One Crowded Hour, by Tim Bowden, details over twenty years, from the early 1960s, when Australian photographer and war correspondent, Neil Davis, brought images of the full horror of war directly from the battlefront to the world’s television screens.
Davis is best remembered for the years covering the conflict in Indo-China. He was the only western cameraman to film within the South Vietnamese army and actually managed to cross over battle lines to film with the Viet Cong. He also covered the war in Cambodia and Laos, and in 1975 scooped the world’s press by filming the taking of Saigon’s Presidential Palace.
This is an absolutely fascinating read, once again because it covered a period not mentioned by the Education Department at that time. (One daughter studied Modern History in the late ‘90’s. Ask her about the Korean conflict and she’ll talk for hours. Not so this one. An aside : she actually met her future husband in a debate about Korea. Funny how things work out, hey…)
Davis must have been an interesting character, coming from a pioneering farming family in Tasmania. He was an athlete and had a quick brain, and from all accounts, had a fondness for the ladies.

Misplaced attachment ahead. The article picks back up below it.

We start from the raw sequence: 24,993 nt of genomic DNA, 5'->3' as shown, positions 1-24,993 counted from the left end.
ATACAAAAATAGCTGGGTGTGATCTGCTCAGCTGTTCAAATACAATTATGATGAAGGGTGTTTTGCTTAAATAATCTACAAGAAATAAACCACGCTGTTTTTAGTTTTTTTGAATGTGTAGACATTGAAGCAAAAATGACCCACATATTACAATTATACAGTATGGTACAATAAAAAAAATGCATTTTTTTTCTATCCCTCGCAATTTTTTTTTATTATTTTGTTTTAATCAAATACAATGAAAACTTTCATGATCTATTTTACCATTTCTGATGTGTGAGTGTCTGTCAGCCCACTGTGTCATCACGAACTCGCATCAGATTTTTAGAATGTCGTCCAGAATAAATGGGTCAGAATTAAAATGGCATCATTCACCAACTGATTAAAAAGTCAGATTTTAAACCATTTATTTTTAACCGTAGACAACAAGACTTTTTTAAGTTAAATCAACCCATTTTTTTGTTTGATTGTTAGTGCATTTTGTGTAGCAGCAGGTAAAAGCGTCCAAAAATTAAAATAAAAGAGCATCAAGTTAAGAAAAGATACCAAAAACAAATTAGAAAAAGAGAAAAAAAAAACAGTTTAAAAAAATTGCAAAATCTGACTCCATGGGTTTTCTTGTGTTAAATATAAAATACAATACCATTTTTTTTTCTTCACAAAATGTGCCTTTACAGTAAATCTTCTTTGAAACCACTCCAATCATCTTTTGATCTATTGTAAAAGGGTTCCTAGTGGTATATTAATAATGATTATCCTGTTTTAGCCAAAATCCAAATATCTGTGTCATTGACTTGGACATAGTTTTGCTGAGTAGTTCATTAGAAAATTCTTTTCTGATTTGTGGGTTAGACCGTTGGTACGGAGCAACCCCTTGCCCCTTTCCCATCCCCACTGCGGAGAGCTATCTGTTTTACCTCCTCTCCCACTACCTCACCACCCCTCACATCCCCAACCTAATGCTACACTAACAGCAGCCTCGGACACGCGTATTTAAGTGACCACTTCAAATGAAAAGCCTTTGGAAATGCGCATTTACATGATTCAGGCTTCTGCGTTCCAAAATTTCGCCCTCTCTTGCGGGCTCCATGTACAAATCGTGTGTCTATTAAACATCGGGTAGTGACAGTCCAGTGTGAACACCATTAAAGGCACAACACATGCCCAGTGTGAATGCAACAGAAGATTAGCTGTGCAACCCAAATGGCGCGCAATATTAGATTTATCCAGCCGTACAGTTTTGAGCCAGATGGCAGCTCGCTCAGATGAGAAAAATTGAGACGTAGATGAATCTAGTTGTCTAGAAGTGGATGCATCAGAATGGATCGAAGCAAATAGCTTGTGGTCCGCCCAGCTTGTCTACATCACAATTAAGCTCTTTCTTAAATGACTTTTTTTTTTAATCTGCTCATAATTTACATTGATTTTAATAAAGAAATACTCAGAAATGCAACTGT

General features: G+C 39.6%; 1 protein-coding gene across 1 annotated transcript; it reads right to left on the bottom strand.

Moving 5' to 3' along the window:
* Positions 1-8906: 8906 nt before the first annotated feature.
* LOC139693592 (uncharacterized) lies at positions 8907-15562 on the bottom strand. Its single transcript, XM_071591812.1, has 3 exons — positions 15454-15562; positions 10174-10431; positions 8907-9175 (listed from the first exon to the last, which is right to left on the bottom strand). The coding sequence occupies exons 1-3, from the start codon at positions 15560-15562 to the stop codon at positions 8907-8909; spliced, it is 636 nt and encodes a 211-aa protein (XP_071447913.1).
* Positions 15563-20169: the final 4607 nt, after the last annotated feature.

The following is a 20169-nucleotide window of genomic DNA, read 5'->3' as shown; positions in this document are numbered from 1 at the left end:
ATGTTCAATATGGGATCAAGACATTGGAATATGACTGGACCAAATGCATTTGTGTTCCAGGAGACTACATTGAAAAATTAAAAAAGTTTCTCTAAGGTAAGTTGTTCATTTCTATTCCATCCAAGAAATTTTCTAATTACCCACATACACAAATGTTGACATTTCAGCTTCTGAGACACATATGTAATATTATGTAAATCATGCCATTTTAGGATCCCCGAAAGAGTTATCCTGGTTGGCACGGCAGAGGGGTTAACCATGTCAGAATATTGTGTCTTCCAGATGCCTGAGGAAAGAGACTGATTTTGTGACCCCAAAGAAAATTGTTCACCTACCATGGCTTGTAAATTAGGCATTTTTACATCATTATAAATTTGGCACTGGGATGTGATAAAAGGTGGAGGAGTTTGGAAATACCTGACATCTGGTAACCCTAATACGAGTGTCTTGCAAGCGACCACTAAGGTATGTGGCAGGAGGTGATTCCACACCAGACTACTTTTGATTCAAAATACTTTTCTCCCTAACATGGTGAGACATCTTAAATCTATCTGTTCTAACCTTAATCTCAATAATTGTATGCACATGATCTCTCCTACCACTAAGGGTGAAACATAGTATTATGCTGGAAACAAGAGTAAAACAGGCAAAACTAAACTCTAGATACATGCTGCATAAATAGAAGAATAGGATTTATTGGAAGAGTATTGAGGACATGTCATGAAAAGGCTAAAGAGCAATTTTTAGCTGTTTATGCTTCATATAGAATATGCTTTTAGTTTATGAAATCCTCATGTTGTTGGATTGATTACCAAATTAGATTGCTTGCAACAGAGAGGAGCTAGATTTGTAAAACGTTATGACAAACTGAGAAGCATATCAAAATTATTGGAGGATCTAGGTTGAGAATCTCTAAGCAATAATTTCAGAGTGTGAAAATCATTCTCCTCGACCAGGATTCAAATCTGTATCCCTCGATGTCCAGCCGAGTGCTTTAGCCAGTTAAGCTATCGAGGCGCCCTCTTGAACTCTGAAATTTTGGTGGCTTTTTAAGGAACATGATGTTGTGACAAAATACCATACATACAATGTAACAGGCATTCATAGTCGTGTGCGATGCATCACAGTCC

This recount of his life is from his diaries, conversations with friends, newspaper cuttings, and some delightful letters to and from his Aunt Lillian from which he comes across as genuine and down to earth, despite some of his derring-do tendencies.
He has an artist’s eye when describing the beauty of Balinese women in the rice fields and the ancient temples and I just loved his commentary about Australian Government Officials before they had any power.
From 1967 in Saigon:
The Australian Minister for the Army, Malcom Fraser, is here at the moment – young and impressive looking but really a dreary bore with little intelligence to look further than he is officially shown. Which is in contrast to another young MP, Andrew Peacock, who recently visited at his own expense.
Fraser. Boring ? Can’t believe that, can you?
Like a lot of men that like to live on the edge, Davis had varied interests. He was a partner in a nightclub on the Mekong River and availed himself of the beautiful “dancing” girls, and had cards printed that said “I think I could fall in love with you. Ring me on xxxxxxxxx. Neil,” which he had on his person at all times. Sounds like a bloke you want to tip a glass of water over or what! But wait, there’s more….
He also set up and supported an orphanage. Sigh…….
Davis’ personal motto, which he inscribed to the front of each of his diaries was the last two lines of this stanza :
Sound, sound the clarion, fill the fife,
Throughout the sensual world proclaim,
One crowded hour of glorious life
Is worth an age without a name
In September 1985, having survived so much war, Davis was killed while filming an attempted coup in the streets of Bangkok. Incredibly his still-running camera captured his own death.
There is a music version of these events called An Ode To Neil Davis if you are interested. Go to : https://youtu.be/kLZ_K51yZLM.